Senior military officers dating service

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Content Wrapper:after.hidden.normal.grid_page.grid_page:before,.grid_page:after.grid_page:after.grid_page h3.grid_page h3 a.grid_page h3 a:hover.grid_page h3 a.action_button.grid_page h3 a.action_button:active.grid_page h3 a.action_button:hover.grid_page h3 a.action_button:not(.fake_disabled):hover.grid_page h3 a.action_button:not(.fake_disabled):focus.grid_pagediv. Error Banner.fade_out.modal_overlay.modal_overlay .modal_wrapper.modal_overlay [email protected](max-width:630px)@media(max-width:630px).modal_overlay .modal_fixed_close.modal_overlay .modal_fixed_close:before.modal_overlay .modal_fixed_close:before.modal_overlay .modal_fixed_close:before.modal_overlay .modal_fixed_close:hover:before. There are several significant uniform differences between infantry and cavalry regiments; furthermore, several features of cavalry uniform were (and are) extended to those corps and regiments deemed for historical reasons to have 'mounted status' (namely: the Royal Artillery, Royal Engineers, Royal Corps of Signals, Army Air Corps, Royal Logistic Corps and Royal Army Veterinary Corps).Full dress is the most elaborate and traditional order worn by the British Army.It generally consists of the historic red coat, elaborate headwear and other colourful items.It was withdrawn from general issue in 1914, but is still listed in the Army Dress Regulations, which speaks of it as "the ultimate statement of tradition and regimental identity in uniform" and the "key" to all other orders of dress.Where full dress is currently not used, colours canby the colours of the mess dress.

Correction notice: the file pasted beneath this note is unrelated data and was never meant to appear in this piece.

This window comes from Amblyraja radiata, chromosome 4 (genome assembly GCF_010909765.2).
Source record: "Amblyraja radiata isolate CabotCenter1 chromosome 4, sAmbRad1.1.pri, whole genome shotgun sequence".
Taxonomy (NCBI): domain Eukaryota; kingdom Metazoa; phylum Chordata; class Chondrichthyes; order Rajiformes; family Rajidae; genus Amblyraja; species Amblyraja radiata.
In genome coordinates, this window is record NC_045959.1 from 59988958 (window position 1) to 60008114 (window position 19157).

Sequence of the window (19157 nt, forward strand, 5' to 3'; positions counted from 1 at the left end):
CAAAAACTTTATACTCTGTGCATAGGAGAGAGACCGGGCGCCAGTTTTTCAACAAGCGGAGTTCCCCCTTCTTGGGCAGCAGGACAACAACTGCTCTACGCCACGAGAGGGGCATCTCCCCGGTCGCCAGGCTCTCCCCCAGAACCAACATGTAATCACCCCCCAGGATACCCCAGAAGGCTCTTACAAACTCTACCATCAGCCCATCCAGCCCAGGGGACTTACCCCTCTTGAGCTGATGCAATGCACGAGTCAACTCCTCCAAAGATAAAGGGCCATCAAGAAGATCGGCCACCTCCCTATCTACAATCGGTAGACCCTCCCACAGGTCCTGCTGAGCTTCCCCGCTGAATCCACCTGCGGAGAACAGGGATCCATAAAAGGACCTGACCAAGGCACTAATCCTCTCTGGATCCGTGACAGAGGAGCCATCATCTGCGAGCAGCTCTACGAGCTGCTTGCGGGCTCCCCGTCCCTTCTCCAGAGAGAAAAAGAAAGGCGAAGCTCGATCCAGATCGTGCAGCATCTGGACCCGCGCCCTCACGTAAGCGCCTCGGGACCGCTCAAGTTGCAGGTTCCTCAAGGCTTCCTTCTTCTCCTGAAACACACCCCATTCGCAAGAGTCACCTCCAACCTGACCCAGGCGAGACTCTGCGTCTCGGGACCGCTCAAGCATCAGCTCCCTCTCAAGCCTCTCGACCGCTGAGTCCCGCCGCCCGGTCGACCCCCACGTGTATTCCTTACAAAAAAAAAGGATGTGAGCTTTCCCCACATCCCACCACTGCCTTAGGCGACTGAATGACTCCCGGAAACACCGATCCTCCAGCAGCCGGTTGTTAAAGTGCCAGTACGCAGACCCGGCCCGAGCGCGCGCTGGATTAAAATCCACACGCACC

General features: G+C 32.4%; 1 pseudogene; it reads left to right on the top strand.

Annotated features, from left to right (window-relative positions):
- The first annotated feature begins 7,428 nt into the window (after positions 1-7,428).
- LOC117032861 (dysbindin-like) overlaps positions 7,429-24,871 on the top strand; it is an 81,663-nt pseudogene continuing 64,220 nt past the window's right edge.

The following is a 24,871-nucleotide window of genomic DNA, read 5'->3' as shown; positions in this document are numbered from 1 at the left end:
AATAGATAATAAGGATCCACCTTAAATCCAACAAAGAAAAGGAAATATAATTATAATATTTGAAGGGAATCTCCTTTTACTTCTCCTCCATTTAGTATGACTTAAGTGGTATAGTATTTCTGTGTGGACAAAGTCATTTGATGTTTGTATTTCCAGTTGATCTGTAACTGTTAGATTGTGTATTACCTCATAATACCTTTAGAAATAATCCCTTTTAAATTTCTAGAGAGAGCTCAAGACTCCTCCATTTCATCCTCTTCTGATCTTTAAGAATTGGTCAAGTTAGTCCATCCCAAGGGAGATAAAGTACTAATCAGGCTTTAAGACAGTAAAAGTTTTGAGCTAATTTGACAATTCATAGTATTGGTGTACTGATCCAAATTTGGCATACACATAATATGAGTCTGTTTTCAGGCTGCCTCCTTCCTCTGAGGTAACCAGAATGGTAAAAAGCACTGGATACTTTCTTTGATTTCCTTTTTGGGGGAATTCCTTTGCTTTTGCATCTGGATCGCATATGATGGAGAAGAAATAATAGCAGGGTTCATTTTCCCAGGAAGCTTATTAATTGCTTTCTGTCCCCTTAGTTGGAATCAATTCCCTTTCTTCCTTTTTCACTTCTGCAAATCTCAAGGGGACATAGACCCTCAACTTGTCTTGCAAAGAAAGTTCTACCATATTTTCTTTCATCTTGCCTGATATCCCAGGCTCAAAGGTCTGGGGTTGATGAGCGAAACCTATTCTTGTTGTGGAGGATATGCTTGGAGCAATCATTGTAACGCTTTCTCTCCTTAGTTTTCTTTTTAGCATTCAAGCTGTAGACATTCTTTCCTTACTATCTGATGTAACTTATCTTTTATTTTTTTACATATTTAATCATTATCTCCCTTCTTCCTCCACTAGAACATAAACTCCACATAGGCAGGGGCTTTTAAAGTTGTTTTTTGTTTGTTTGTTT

Most regiments maintain full dress for limited numbers of personnel, including musicians and guards of honour (in some cases).

This is recalled in the extra uniform lace worn by infantry regiments' corps of drums, and the different coloured helmet plumes worn by trumpeters in the Household Cavalry.

Shoulder 'wings', which were originally used to distinguish specialist companies in line infantry batallions (grenadiers or light infantry) are now a distinguishing feature worn by musicians of non-mounted regiments and corps in ceremonial forms of dress.

Full dress is still regularly worn on ceremonial occasions by the Foot Guards, the Household Cavalry and the King's Troop, Royal Horse Artillery.

It is issued at public expense to these units and to the various Corps of Army Music Bands for ceremonial use.

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